The personal injury attorneys in Northeast Philadelphia, PA, present this article to share some detailed information about the neighborhood.
Northeast Philadelphia, commonly referred to as Northeast Philly, is a section of the City of Philadelphia, Pennsylvania. The area spans 50.8 square miles and hosts an approximate population of 528,810 with a population density of 10,455 per square mile. The area belongs to ZIP codes 19111, 19114, 9115, 19116, 19124, 19135, 19136, 19149, 19152, and 19154.
The Northeast is known for being home to a large working-class Irish American population. It also hosts Polish, German, Jewish, Italian, African American, Portuguese, Brazilian, Russian, Puerto Rican, and Dominican populations.
According to the 2010 U.S. census, the racial demographic of Northeast Philadelphia is as follows:
Northeast Philadelphia has great diversity but is particularly known for its historical ties to the Irish American community. The Irish population has been predominant in the city of Philadelphia since the pre-American Revolution period. During the Irish Famine, many immigrants settled in Northeast Philadelphia.
Today, the Irish make up 14.2% of the city's population, the largest ethnicity in the city. While there are people with Irish ancestry throughout Philadelphia, they are still predominantly located within the Northeast, especially in Kensington, Fishtown, and Mayfair. The Mayfair Community Center is also known to serve the community's diverse constituents.
The first European settlement in the Northeast was by Swedish farmers. They were followed by Quakers, including Thomas Holme, who began William Penn's Pennsylvania colony in the 1680s. Northeast soon became scattered into different small towns and farms until the consolidation of the city. Today, the consolidation of the city comprises the townships of Byberry, Deleware, Lower Dublin, Moreland, and Oxford, along with the boroughs of Bridesburg, Frankford, and White Hall.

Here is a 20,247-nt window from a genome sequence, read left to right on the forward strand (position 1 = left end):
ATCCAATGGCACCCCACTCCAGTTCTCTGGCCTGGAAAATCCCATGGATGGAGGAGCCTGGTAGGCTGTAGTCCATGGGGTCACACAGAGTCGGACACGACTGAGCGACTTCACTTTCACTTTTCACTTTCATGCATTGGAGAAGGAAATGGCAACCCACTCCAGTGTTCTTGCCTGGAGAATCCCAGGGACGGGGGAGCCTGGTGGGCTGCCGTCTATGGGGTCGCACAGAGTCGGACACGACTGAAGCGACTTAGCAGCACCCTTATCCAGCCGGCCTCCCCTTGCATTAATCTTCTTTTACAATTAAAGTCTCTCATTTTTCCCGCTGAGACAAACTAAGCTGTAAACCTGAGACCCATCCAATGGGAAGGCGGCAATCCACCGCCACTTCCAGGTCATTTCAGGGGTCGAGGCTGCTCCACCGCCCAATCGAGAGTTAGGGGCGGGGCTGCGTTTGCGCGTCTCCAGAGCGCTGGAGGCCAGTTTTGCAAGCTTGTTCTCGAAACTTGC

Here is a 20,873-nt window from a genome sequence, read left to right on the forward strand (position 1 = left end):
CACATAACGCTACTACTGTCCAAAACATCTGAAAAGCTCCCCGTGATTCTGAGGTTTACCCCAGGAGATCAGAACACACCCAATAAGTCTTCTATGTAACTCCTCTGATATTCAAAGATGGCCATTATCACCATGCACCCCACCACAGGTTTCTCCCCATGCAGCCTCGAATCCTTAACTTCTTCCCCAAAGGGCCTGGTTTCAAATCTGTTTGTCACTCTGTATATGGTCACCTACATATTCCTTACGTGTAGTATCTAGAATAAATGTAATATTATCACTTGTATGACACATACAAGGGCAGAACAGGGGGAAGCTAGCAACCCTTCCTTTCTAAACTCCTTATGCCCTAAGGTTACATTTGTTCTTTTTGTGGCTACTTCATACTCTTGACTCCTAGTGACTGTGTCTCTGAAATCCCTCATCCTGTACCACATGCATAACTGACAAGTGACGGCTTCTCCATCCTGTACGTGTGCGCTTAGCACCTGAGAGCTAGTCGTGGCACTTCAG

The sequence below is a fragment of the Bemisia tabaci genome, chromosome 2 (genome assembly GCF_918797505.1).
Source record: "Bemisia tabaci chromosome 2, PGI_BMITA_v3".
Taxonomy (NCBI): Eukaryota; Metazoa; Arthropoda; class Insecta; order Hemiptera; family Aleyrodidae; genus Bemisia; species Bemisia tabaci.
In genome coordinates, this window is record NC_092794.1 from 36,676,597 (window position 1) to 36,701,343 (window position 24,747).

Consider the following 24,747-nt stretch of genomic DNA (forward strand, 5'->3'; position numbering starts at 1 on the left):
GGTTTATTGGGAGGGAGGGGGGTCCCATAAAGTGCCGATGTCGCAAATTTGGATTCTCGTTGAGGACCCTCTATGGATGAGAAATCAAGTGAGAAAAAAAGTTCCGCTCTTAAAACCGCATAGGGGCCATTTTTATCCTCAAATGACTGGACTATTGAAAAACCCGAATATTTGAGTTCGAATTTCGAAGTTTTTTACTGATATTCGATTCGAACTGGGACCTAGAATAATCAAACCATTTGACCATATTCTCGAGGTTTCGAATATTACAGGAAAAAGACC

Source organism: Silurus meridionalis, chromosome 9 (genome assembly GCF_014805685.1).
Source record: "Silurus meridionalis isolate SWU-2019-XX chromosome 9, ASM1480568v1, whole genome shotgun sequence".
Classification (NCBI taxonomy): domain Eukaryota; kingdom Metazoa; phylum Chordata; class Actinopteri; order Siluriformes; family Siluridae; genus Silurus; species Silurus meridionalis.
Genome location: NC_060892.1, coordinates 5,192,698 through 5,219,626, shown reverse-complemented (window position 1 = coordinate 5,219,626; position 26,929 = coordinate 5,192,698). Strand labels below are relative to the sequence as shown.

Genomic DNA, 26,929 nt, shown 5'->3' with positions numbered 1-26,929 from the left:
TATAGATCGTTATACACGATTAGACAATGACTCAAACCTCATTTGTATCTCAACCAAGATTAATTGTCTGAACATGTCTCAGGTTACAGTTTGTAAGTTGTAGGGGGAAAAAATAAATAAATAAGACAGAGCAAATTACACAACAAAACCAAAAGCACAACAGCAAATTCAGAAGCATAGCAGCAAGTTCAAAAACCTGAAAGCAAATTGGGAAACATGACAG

In the first three decades of the 20th century, rapid industrialization led to industrial sections of the northeast along with the surrounding neighborhoods. Industrialization, along with the building of the Market-Frankford Line train and new arterial highways, brought new middle-class populations to the lower half of the Northeast.
To accommodate the new population, tracts of row homes were built in the lower half of the Northeast in the 1920s and 1930s. The homes were typically small but with front lawns. The majority of this development occurred east of Roosevelt Boulevard and in Oxford Circle.
In the 1980s, Northeast Philadelphia developed on a separate path from the rest of the city. While the rest of the city leaned more Democratic, the Northeast held a relatively even balance between Republicans and Democrats. As a result, many residents of Northeast Philadelphia became dissatisfied with the high taxes, and a secessionist movement arose, led by State Senator Frank Salvatore.
As the Philadelphia economy grew stronger and most discontented people moved to the suburbs, a new, more popular mayor, Ed Rendell, was elected. Following his election, the call for secession waned, and the Northeast settled back into life as a part of the city.
Today, the Northeast possesses relative stability and is uniformly developed.
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Philadelphia, PA 19136